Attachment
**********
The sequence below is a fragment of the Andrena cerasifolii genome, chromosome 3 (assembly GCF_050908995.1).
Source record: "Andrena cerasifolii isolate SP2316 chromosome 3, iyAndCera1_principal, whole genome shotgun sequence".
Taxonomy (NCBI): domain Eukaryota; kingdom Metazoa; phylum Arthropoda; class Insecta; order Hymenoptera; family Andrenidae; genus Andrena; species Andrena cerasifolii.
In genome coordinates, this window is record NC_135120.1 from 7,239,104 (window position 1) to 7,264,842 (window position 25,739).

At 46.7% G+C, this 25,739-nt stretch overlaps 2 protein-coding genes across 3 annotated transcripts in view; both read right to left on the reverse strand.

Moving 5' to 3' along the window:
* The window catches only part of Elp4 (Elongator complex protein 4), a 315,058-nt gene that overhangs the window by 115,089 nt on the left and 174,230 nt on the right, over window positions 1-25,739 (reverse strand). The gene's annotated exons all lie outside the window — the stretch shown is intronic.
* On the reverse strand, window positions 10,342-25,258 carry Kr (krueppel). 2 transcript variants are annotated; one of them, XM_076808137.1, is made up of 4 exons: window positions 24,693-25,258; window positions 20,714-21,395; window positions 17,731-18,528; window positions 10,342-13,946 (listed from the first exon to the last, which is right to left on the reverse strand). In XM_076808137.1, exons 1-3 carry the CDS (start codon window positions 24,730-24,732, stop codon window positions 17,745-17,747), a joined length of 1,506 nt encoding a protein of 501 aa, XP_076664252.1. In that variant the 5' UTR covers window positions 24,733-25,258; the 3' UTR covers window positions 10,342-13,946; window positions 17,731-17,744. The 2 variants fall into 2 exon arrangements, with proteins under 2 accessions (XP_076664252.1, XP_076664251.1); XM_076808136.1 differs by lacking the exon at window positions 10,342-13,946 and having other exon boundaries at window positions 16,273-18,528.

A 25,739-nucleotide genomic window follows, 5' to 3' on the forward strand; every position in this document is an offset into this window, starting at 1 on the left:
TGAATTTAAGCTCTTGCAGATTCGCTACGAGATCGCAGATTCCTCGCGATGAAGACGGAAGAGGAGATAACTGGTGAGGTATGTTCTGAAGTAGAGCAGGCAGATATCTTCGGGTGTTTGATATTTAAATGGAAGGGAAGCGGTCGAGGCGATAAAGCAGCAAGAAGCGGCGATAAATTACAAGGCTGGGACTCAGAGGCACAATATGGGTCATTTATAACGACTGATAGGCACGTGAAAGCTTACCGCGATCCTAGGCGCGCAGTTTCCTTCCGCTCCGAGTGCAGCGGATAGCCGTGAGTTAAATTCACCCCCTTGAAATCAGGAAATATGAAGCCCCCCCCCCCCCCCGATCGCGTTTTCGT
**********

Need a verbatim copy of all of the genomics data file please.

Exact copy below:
The sequence below is a fragment of the Andrena cerasifolii genome, chromosome 3 (assembly GCF_050908995.1).
Source record: "Andrena cerasifolii isolate SP2316 chromosome 3, iyAndCera1_principal, whole genome shotgun sequence".
Taxonomy (NCBI): domain Eukaryota; kingdom Metazoa; phylum Arthropoda; class Insecta; order Hymenoptera; family Andrenidae; genus Andrena; species Andrena cerasifolii.
In genome coordinates, this window is record NC_135120.1 from 7,239,104 (window position 1) to 7,264,842 (window position 25,739).

At 46.7% G+C, this 25,739-nt stretch overlaps 2 protein-coding genes across 3 annotated transcripts in view; both read right to left on the reverse strand.

Moving 5' to 3' along the window:
* The window catches only part of Elp4 (Elongator complex protein 4), a 315,058-nt gene that overhangs the window by 115,089 nt on the left and 174,230 nt on the right, over window positions 1-25,739 (reverse strand). The gene's annotated exons all lie outside the window — the stretch shown is intronic.
* On the reverse strand, window positions 10,342-25,258 carry Kr (krueppel). 2 transcript variants are annotated; one of them, XM_076808137.1, is made up of 4 exons: window positions 24,693-25,258; window positions 20,714-21,395; window positions 17,731-18,528; window positions 10,342-13,946 (listed from the first exon to the last, which is right to left on the reverse strand). In XM_076808137.1, exons 1-3 carry the CDS (start codon window positions 24,730-24,732, stop codon window positions 17,745-17,747), a joined length of 1,506 nt encoding a protein of 501 aa, XP_076664252.1. In that variant the 5' UTR covers window positions 24,733-25,258; the 3' UTR covers window positions 10,342-13,946; window positions 17,731-17,744. The 2 variants fall into 2 exon arrangements, with proteins under 2 accessions (XP_076664252.1, XP_076664251.1); XM_076808136.1 differs by lacking the exon at window positions 10,342-13,946 and having other exon boundaries at window positions 16,273-18,528.

A 25,739-nucleotide genomic window follows, 5' to 3' on the forward strand; every position in this document is an offset into this window, starting at 1 on the left:
TGAATTTAAGCTCTTGCAGATTCGCTACGAGATCGCAGATTCCTCGCGATGAAGACGGAAGAGGAGATAACTGGTGAGGTATGTTCTGAAGTAGAGCAGGCAGATATCTTCGGGTGTTTGATATTTAAATGGAAGGGAAGCGGTCGAGGCGATAAAGCAGCAAGAAGCGGCGATAAATTACAAGGCTGGGACTCAGAGGCACAATATGGGTCATTTATAACGACTGATAGGCACGTGAAAGCTTACCGCGATCCTAGGCGCGCAGTTTCCTTCCGCTCCGAGTGCAGCGGATAGCCGTGAGTTAAATTCACCCCCTTGAAATCAGGAAATATGAAGCCCCCCCCCCCCCCCGATCGCGTTTTCGT